The setting sun blinded my eyes as I turned off of Howard Avenue onto Loomis Road and into the parking lot of Grainger’s Pub & Grill (3400 W. Loomis Rd., 414-282-9917), a place I’d last gotten fish at a few years ago. At just after 5 p.m., the whole parking lot was full, and I circled it a few times before I saw someone leaving. I wondered to myself where I would have parked if I hadn’t found a space, as there didn’t seem to be too much road parking in the area. (This question was answered when I left, when I found cars parked next to stalls, half on the grass, and completely on the grass.)
I took a seat at the square bar, situated on the edge of the main dining area. That area has a few high top and dining tables, as well as a fireplace. The walls and ceiling are both made of wood, and there are a few skylights. A pool table sits adjacent, and on the other side of the bar there is an area with a few slot games. The bartender told me that various additions and remodelings have been done to Grainger’s over the years, and that the whole dining area isn’t an original part of the building. She told me Grainger’s had been a few different establishments over time, and that it is now owned by the niece of the person who originally changed it to Grainger’s.
I had expected a rather boisterous setting, but people seemed to be talking in muted tones, and the mood seemed subdued. I saw a door swing open across the bar, and some people moving in a large open area behind it. I asked the guy next to me if there was more seating in the back, and he said it was a hall that could be rented out. He also told me he thought it was being used for a funeral that day. Apparently it was the subdued nature of the back room that had dampened the atmosphere where I was. I glanced up at the television above, and it was turned to news talking about the recent school mass shooting. Sadness. My thoughts drifted back to my reflections on death from a few weeks back. Sigh. I was ready for some fish.
I ordered a bowl of clam chowder and a cod fish fry. The chowder came with a little parsley and seasoning sprinkled on top, but this could not redeem it from its overall rather bland flavor. It was somewhat watery, and seemed a bit lukewarm, but this was probably partly because the chowder from the previous week was extremely hot, and almost beyond reproach.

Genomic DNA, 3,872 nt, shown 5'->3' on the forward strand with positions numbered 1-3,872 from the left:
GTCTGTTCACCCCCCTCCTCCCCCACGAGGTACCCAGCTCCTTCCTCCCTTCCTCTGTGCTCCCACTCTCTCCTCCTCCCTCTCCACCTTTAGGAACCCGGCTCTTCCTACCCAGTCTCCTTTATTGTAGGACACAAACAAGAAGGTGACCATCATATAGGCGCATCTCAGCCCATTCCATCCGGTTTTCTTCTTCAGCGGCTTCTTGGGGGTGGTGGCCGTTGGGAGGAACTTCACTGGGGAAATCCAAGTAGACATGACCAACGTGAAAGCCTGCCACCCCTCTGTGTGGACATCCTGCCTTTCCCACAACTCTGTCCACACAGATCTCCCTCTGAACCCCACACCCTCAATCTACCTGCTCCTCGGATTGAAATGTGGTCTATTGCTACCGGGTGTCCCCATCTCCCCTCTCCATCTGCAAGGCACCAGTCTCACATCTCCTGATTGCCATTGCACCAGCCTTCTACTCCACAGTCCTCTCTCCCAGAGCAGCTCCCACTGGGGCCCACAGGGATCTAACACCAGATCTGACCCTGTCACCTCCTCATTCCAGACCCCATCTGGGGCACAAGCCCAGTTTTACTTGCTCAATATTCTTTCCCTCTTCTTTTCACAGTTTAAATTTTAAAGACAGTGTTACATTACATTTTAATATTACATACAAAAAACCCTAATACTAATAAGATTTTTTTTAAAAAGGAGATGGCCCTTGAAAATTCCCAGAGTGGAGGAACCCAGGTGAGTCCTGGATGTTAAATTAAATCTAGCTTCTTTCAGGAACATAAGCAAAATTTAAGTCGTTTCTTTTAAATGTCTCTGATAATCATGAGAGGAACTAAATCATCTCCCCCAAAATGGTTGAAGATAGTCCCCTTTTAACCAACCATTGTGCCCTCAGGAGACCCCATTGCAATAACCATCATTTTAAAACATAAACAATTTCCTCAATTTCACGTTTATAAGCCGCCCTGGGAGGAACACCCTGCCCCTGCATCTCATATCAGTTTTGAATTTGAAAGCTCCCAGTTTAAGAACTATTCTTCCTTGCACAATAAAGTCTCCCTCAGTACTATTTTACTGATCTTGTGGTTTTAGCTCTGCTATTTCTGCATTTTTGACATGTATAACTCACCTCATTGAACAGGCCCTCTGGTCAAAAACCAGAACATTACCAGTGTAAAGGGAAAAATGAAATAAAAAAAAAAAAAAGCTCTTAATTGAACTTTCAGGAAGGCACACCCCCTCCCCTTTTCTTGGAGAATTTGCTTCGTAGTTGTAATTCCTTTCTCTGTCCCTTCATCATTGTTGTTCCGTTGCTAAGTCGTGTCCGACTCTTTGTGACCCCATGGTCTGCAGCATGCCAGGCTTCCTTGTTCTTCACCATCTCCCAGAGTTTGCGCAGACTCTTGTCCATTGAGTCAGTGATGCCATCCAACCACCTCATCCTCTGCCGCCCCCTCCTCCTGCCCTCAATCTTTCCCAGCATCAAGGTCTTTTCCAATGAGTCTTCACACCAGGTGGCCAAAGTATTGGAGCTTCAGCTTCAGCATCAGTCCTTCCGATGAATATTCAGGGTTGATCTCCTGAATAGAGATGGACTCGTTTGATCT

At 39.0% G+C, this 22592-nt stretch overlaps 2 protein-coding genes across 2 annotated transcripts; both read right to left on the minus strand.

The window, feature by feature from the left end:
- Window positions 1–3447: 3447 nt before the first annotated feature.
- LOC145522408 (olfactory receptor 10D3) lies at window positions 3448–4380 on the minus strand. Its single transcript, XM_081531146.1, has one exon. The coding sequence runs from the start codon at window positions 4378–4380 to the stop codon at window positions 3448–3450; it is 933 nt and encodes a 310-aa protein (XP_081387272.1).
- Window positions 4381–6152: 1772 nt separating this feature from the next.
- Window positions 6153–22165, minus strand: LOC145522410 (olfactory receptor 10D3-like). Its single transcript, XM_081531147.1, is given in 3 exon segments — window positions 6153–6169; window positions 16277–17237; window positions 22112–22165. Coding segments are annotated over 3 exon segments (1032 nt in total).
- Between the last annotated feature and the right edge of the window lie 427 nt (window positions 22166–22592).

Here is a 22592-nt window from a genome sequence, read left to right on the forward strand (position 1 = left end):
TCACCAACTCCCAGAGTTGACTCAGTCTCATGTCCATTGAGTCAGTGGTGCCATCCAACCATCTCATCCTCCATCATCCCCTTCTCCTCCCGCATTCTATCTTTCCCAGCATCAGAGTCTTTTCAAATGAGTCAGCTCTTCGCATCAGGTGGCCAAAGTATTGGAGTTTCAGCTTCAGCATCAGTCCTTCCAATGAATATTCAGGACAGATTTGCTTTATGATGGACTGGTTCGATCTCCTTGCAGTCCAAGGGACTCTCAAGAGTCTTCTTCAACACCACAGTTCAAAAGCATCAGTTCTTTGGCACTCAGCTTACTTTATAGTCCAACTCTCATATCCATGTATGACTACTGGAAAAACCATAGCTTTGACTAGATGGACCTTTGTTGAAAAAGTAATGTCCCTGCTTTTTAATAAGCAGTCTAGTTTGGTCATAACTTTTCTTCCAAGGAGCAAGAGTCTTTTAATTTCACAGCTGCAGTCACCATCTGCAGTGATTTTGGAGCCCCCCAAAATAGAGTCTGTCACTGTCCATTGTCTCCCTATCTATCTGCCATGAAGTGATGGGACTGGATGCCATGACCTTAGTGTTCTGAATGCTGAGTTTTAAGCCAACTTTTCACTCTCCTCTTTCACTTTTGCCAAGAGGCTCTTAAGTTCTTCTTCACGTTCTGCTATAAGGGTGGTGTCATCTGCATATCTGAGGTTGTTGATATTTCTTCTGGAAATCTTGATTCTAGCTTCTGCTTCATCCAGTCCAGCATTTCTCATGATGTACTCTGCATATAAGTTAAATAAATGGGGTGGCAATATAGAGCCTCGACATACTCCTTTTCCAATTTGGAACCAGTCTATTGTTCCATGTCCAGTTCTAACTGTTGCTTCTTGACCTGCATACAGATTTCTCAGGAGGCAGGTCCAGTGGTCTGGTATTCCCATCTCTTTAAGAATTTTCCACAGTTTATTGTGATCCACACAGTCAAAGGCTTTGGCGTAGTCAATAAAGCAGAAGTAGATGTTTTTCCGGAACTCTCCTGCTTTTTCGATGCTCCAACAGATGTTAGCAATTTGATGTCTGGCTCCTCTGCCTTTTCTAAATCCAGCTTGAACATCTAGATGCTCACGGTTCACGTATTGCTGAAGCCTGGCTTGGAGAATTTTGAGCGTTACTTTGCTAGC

At $10.75, the cod fry at Grainger’s is five dollars cheaper than the perch fry. Bluegill and walleye round out the types of fried fish available. I was given three average sized pieces of cod. Texturally, the breading was reminiscent of fried chicken, although not overwhelmingly so. There wasn’t much for flavoring, beyond it being a little salty. Most of the flavor of the fish came when it was paired with the tartar, which had a large amount of pickle relish in it, giving it its sweetness. The homemade potato pancakes were the most satisfying part of the meal. They were browned and crisp on the outside, with a soft inside. The coleslaw had a very light cream, and a lot of what looked to be celery seeds, although most of the flavor came from the cabbage. The coleslaw was pretty mild overall though. The two-tone rye bread was of high quality, and was soft, thick, and generously buttered.
Even in the most subdued moments, a fish fry will stand by your side. It’s the friend that never lets you down, and the lover that never leaves. It may not be a panacea for life’s ills, but it is a balm of normalcy and stability in a sometimes haywire world. I sure hope they had a lot of fish frys available to eat in the back room.
Takeaways: Bar with dining area and back hall; average cod; lackluster clam chowder; pretty good potato pancakes; the atmosphere was pretty subdued, but if you go there on Sundays they have karaoke and you can get loosened up to sing your favorite songs by trying some of their 55 varieties of tequilas.